Winslow Homer’s Maine studio to open to public

Portland museum completes $2.8 million renovation of painter’s workshop


SCARBOROUGH, Maine — The stu­dio where painter Win­slow Homer de­rived in­spi­ra­tion on Maine's craggy coast and pro­duced some of his most no­ta­ble sea­scapes isn't heated by wood or il­lu­mi­nated by oil lamps the way it was in Homer's day.

But in most other ways, the stu­dio has now been re­stored to what it was like when Homer lived there, from 1883 un­til his death in 1910, fol­low­ing a multi­year, $2.8-mil­lion res­tora­tion by the Port­land Mu­seum of Art.

With the ren­o­va­tion com­plete, the mu­seum will be­gin of­fer­ing pub­lic tours this month, giv­ing vis­i­tors a first­hand look at where Homer be­came one of Amer­ica's fore­most 19th-cen­tury paint­ers and an es­teemed fig­ure in Amer­i­can art. Mu­seum of­fi­cials un­veiled the stu­dio Mon­day to mem­bers of the me­dia and mu­seum sup­port­ers.

There are only a small num­ber of stu­dios of fa­mous art­ists — An­drew Wyeth, Jack­son Pol­lock, Claude Monet, and Fred­eric Church among them — that are open to the pub­lic and al­low peo­ple to ex­pe­ri­ence what the art­ist ex­pe­ri­enced in his day, Mu­seum Direc­tor Mark Bes­sire said.

The Homer stu­dio, lo­cated on the Prouts Neck pen­in­sula 12 miles south of Port­land, is sig­nifi­cant be­cause it's where Homer's art­work ma­tured and where he cre­ated some of his mas­ter­pieces, he said.

“When Homer comes to Maine, Maine changes the way he painted,” Bes­sire said. “You have art­ist stu­dios where art­ists worked, but then you have art­ist stu­dios where the place ac­tu­ally changed the art­ist.”

Homer was born and raised in Boston and moved to New York as a young man. In his mid-40s, he moved to his fam­ily's es­tate in Maine and lived in a re­mod­eled car­riage house with a sec­ond-story bal­cony and an un­ob­structed view of the ocean.

Homer was al­ready an ac­com­plished art­ist, but it was here where he cre­ated his well-known works fo­cus­ing on man ver­sus na­ture, show­ing the an­gry tu­mul­tu­ous ocean crash­ing against shore and weather-beaten fish­er­men.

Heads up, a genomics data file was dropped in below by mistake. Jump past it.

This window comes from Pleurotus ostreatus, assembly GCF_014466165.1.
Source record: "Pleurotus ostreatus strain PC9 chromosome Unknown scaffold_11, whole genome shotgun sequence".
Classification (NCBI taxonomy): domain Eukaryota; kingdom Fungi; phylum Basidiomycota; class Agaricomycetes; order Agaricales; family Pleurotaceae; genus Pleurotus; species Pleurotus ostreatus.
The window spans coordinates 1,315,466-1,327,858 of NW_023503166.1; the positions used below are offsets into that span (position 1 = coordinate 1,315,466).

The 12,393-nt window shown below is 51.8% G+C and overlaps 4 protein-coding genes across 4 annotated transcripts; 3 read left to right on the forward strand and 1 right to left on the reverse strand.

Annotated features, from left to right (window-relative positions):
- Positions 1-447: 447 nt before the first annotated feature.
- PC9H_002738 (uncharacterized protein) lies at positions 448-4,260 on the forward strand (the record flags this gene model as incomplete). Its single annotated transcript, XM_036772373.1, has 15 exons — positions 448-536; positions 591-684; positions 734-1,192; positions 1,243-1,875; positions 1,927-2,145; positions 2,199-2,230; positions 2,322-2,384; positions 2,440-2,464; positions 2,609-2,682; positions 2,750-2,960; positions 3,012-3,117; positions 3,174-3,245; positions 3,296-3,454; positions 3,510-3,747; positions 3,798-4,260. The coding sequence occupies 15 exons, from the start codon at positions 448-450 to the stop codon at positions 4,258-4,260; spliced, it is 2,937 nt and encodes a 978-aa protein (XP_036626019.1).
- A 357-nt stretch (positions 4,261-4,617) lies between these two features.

After Homer died, the stu­dio passed down among fam­ily mem­bers un­til it was in­her­ited by Homer's great-grand­nephew, Char­les “Chip” Homer Wil­lauer, who for many years lived in the stu­dio in the sum­mer months.

Wil­lauer, 74, was con­cerned about the fu­ture of the build­ing, wor­ried that it would de­te­ri­o­rate over time and be lost to fu­ture gen­er­a­tions. In 2006, he sold the struc­ture to the Port­land Mu­seum of Art for $1.8 mil­lion.

The mu­seum spent $2.8 mil­lion ren­o­vat­ing the struc­ture, in­clud­ing sta­bi­liz­ing the foun­da­tion, re­plac­ing the bal­cony, re­stor­ing a chim­ney, re­plac­ing win­dows and re­turn­ing the ex­te­rior to its orig­i­nal green with brown trim. In all, the mu­seum has raised $10.6 mil­lion in a fund­rais­ing cam­paign to pay for the pur­chase and ren­o­va­tion, an en­dow­ment, ed­u­ca­tional pro­grams and ex­hi­bi­tions.

Wil­lauer said he's thrilled with the fin­ished work and happy he doesn't have to worry about the fu­ture of a build­ing that was in­stru­men­tal in Homer's life. But he's not so sure his great-great-un­cle would have un­der­stood all the at­ten­tion.

“I think that Win­slow, who liked his pri­vacy, would have been sur­prised by all the in­ter­est,” Wil­lauer said out­side the stu­dio.

The stu­dio will be open for pub­lic tours be­gin­ning Tues­day. To cel­e­brate the open­ing, the mu­seum is pre­sent­ing an ex­hi­bi­tion, “Weath­er­beaten: Win­slow Homer and Maine,” fea­tur­ing 38 of Homer's oils, wa­ter­col­ors and etch­ings that he pro­duced in his stu­dio. The ex­hi­bi­tion runs through Dec. 30.

The mu­seum will of­fer three tours of the stu­dio a day, 10 peo­ple per tour, in the spring and the fall. Tick­ets are $55 per per­son and $30 for mu­seum mem­bers. Details at  www.port­land­mu­ .

Be­cause there's no pub­lic park­ing on Prouts Neck and the stu­dio is lo­cated in a pri­vate res­i­den­tial neigh­bor­hood, vis­i­tors will have to take a shut­tle van from the mu­seum. Fewer than 4,000 peo­ple are ex­pected to visit each year.

“This is a shrine,” Bes­sire said. “This is re­ally about a pil­grim­age, and we al­ways meant it to be that way.”